Rampage | Brad Peyton | April 13, 2018
Where do you even begin with Rampage, the latest April blockbuster starring wrestler turned action star Dwayne “The Rock” Johnson? Its roots are in Rampage: World Tour, a 1980s arcade game turned N64 console game that has spawned sequels, but those are mostly discarded (as if there was much of a story to start) until near the end of the film in favor of an overarching mad science/evil corporation plot and man-gorilla friendship anchoring subplot.
The 2nd video game adaptation of the year, this one from San Andreas director Brad Peyton (also Incarnate & Journey 2) and screenwriters Ryan Engle, Carlton Cuse (yes, the showrunner Carlton Cuse), Ryan J. Condal, and Adam Sztykiel, follows San Diego-based ex-Special Forces-turned-primatologist Davis Okoye (Johnson) and his rescued albino gorilla bestie George (mo-capped by Jason Liles). Their bond is tested when George is accidentally dosed with an aerosolized genetic editing cocktail in a canister that fell from Athena-1, an ISS-like space station where Energyne, the company lead by siblings Claire and Brett Wyden (the scheming Malin Akerman and doofus-y Jake Lacy), was conducting in-movie illegal CRISPR (genetic editing) experiments. As luck and science would have it in monster movies, shit goes sideways, leading to the growing and aggressive George, the spiked “flying” giant wolf nicknamed Ralph, and the gigantic dino-like crocodile named Lizzie. Attempts to save and research George, with help from ex-Energyne geneticist Kate Caldwell (Naomie Harris) and hammy unnamed-government-agency agent Harvey Russell (Jeffrey Dean Morgan), lead to the Wydens triggering a subsonic signal to cause the affected animals to rampage and head to Chicago to stop the signal … so it’s up to Okoye, Caldwell, and Russell to save Chicago from being razed by the animal trio or several MOABs, as well as save George. Yeah, that’s an overly and unnecessarily complicated mouthful.
If you’re expecting giant mutated animal chaos, you get it, but you have to wait, as Rampage is frontloaded with exposition about genetic editing and evil corporations trying to cover up said genetic editing, along with the federal investigation/military response. That’s not to say you don’t get rampaging through a good portion of the film, but it’s the last half hour or so – and not really a tense half hour. Expectations aren’t so high, as they’ve been dampened by the deluge of TV spots filled with “GEOOOOORGE!” cries and Dave & Busters being torn to shreds. Hell, the TV spots and trailers are mostly of the rampaging, which (while key to the film) isn’t the whole film. An hour-45-minute film of monsters destroying a city would get old fast … which is why there’s more focus on the humans, but that isn’t handled so well against the backdrop of giant mutated animals. The dialogue is as campy and exposition-filled as you’d expect, and Johnson’s delivery sometimes sells it, and the relationship with George somewhat helps, but that’s mostly lost among the chaos of the last half hour – groan-worthy crude hand-signed jokes included. Morgan, however, is relishing his Texan cowboy accent, chewing through his exposition-y bits. Harris does well enough, but there are moments where her American accent slips, which ruins things a bit. Akerman and Lacy, meanwhile, are underdeveloped and paper-thin villain tropes. Oh, and speaking of their characters and meta product placement, keen eyes might catch a Rampage arcade cabinet in their Sears/Willis Tower office.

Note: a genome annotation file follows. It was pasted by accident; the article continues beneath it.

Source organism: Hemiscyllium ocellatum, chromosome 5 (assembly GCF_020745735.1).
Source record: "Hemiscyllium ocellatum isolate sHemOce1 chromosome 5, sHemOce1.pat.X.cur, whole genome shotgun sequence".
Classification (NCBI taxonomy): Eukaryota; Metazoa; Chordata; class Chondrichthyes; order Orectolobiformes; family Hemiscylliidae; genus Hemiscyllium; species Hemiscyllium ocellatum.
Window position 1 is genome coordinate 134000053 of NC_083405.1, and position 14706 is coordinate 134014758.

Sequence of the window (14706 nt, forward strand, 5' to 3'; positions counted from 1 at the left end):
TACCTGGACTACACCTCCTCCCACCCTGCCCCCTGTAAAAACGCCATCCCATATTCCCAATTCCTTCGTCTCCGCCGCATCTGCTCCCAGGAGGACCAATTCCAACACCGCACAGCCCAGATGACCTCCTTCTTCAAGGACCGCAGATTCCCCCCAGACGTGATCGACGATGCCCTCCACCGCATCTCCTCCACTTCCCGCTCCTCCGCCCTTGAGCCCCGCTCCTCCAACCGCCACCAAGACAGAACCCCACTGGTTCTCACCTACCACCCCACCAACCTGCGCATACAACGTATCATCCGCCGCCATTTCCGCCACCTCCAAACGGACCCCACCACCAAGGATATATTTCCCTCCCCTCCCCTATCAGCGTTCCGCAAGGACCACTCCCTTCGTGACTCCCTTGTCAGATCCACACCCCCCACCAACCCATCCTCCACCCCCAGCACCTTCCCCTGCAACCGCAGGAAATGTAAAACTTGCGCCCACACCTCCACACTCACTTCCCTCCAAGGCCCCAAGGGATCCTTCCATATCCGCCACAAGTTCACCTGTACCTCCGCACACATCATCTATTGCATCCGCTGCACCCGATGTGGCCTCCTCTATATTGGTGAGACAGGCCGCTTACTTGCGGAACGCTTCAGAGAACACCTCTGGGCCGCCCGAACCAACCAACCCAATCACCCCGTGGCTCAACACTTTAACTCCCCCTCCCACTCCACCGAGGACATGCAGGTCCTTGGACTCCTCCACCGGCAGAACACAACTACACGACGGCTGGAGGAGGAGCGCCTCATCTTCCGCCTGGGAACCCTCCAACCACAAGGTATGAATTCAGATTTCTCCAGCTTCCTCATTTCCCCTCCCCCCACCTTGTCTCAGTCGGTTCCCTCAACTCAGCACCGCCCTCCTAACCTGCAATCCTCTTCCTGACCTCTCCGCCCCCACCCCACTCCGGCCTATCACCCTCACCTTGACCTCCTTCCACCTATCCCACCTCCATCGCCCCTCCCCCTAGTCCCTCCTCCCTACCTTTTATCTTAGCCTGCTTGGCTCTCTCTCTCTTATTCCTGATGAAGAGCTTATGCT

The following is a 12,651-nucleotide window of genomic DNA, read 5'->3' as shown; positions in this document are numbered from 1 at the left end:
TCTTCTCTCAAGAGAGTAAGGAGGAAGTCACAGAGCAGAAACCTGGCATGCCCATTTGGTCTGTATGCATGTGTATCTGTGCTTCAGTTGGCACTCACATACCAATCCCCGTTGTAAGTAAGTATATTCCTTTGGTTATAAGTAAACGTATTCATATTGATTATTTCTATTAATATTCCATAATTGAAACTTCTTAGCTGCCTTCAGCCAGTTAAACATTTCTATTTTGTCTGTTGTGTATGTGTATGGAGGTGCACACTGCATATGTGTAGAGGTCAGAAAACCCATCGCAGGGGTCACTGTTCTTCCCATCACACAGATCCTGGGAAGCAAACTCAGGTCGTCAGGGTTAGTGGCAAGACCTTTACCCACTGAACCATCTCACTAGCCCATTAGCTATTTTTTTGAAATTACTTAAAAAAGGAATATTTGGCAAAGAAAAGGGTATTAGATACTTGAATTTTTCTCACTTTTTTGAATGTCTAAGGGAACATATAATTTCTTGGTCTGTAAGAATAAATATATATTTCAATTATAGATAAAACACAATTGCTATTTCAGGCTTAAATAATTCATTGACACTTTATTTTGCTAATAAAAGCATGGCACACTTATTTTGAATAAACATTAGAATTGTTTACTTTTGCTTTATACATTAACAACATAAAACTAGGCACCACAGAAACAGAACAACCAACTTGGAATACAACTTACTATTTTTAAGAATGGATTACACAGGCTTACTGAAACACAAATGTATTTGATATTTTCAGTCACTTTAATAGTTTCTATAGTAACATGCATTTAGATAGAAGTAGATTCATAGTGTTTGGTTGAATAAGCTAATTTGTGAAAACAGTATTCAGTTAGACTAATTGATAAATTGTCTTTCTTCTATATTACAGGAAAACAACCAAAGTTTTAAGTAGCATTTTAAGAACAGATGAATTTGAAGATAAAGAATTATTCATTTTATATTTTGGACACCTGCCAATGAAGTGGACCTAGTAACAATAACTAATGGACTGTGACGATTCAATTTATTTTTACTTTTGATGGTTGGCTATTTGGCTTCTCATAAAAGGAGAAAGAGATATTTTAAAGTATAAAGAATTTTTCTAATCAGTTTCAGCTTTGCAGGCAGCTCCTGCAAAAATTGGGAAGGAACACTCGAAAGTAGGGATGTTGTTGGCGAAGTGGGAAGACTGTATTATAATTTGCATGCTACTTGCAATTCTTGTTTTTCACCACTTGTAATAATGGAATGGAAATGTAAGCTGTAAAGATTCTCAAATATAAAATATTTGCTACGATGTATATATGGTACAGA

For an April popcorn blockbuster, it’s average. For a video game adaptation (a VERY loosely based one, at that), it’s just stepping over the generally low bar. There are issues (tone included, as Rampage was unsure of how serious it was and how serious it wanted to be taken), but if this is your kind of film, you might get a kick out of it. I personally didn’t find much fun in it, as the city-destroying creature feature has become a trope within itself. However, the fact that it’s a creature feature with two PoC leads is a bright spot, as far as I’m concerned. With all the release date shifts to get ahead of Avengers: Infinity War, Rampage might enjoy a spot in the box office top 5 this weekend, but in the long run, I don’t think it’ll be remembered too fondly.